People who took part in the San Francisco Pride events might have walked the parade with their heads held high, but the organization that hosted it stumbled out of the festivities with its pocketbook and leadership in shambles.
A Controller’s Office report determined that the San Francisco Pride Celebration Committee, the group in charge of organizing the annual parade and accompanying events throughout The City, is $225,000 in debt. With just six months to go until the next Pride weekend, the organization has furloughed its entire paid staff and had several of its leaders flee in recent months.
The committee’s general counsel, Brooke Oliver, acknowledged that the organization had dug itself into a financial hole, but she said the report found no wrongdoing — just that “mistakes were made.”
Oliver said a large part of the group’s debt is to The City for permits and other expenses.
“I really feel like The City ought to eliminate some of that this year … because I’m sure the hotel tax alone brought in by people who attend Pride far outstrips that,” she said.
The suggestion was not met with enthusiasm by outgoing Supervisor Bevan Dufty, whose district includes the Castro and who requested the controller’s report.
“It’s not at the top of my to-do list,” Dufty said. “A lot of nonprofits are suffering right now, and I think you have to treat each event fairly.”
According to the controller’s report, the event’s budget was $1.8 million in 2010, but the San Francisco Pride Celebration Committee overspent by $380,000, allocating extra money on the 40th anniversary events and personnel. To reduce the shortfall, $155,000 in reserves were used, and since then $45,000 from a donor and a pledge for a $55,000 loan have been secured.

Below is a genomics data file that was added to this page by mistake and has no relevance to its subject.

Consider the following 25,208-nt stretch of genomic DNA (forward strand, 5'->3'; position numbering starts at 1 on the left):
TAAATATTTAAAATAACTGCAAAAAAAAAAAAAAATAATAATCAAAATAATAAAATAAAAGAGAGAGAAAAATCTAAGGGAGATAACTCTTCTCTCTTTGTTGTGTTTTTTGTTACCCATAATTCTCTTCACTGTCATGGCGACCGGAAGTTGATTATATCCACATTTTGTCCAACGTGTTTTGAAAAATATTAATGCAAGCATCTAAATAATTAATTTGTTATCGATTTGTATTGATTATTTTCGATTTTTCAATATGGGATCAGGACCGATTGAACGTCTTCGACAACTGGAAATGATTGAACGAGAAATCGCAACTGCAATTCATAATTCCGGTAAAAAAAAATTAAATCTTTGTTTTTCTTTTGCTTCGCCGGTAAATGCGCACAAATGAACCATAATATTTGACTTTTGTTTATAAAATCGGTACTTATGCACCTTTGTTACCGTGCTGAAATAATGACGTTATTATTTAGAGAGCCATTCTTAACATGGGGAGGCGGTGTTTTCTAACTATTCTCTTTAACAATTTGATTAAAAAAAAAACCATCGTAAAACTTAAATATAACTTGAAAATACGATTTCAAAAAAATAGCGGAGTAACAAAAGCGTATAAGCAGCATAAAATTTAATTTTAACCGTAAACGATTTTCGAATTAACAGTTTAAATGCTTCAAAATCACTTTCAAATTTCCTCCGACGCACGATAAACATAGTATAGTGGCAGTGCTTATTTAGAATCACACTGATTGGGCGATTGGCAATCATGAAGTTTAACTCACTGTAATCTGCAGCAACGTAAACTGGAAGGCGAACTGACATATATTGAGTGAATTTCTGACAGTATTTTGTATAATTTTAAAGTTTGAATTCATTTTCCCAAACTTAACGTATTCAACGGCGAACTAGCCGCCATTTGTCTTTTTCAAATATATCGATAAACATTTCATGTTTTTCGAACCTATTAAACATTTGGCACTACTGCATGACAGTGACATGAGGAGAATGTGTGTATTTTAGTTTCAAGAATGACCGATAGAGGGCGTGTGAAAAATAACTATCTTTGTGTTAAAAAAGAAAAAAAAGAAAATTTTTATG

To make fiscal matters worse, neither the organization’s executive director nor its board of directors considered themselves responsible for raising money, and board members did not seem to recognize how bad the situation was until the event was over. In the months since, the executive director has resigned, as have several employees and board members. The rest of the employees are on furlough through January.
Oliver said the problems are being actively addressed and the event should be back on firm financial ground soon.
Entertainment Commissioner Audrey Joseph, who has been hired to manage the event’s main stage for many years, said the situation deteriorated so badly because leadership at the San Francisco Pride Celebration Committee has been lax and “no one’s watching the store.” But she said that while the organization might be in dire straits, the event itself is not.
“Even if nobody organized it, there’d still be a parade going down the street for Pride. It’s that kind of movement,” Joseph said. “This community won’t sit down and let Pride not happen.”
A brief history of the San Francisco Pride event:
Source: San Francisco Pride Celebration Committee